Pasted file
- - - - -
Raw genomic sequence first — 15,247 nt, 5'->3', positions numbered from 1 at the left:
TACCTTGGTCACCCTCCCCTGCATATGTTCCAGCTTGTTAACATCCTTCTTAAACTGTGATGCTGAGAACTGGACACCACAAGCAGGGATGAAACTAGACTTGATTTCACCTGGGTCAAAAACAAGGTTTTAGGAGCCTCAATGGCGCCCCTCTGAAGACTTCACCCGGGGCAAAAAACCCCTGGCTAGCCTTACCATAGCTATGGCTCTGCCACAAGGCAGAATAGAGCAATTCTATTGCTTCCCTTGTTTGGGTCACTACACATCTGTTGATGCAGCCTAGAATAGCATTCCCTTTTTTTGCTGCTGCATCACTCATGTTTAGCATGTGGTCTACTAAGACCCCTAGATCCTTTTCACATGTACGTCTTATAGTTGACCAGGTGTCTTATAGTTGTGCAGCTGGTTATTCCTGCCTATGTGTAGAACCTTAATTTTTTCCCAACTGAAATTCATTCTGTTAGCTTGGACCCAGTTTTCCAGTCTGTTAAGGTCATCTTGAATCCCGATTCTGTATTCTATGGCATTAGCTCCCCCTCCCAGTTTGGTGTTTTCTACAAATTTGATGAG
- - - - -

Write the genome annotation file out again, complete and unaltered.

Raw genomic sequence first — 15,247 nt, 5'->3', positions numbered from 1 at the left:
TACCTTGGTCACCCTCCCCTGCATATGTTCCAGCTTGTTAACATCCTTCTTAAACTGTGATGCTGAGAACTGGACACCACAAGCAGGGATGAAACTAGACTTGATTTCACCTGGGTCAAAAACAAGGTTTTAGGAGCCTCAATGGCGCCCCTCTGAAGACTTCACCCGGGGCAAAAAACCCCTGGCTAGCCTTACCATAGCTATGGCTCTGCCACAAGGCAGAATAGAGCAATTCTATTGCTTCCCTTGTTTGGGTCACTACACATCTGTTGATGCAGCCTAGAATAGCATTCCCTTTTTTTGCTGCTGCATCACTCATGTTTAGCATGTGGTCTACTAAGACCCCTAGATCCTTTTCACATGTACGTCTTATAGTTGACCAGGTGTCTTATAGTTGTGCAGCTGGTTATTCCTGCCTATGTGTAGAACCTTAATTTTTTCCCAACTGAAATTCATTCTGTTAGCTTGGACCCAGTTTTCCAGTCTGTTAAGGTCATCTTGAATCCCGATTCTGTATTCTATGGCATTAGCTCCCCCTCCCAGTTTGGTGTTTTCTACAAATTTGATGAG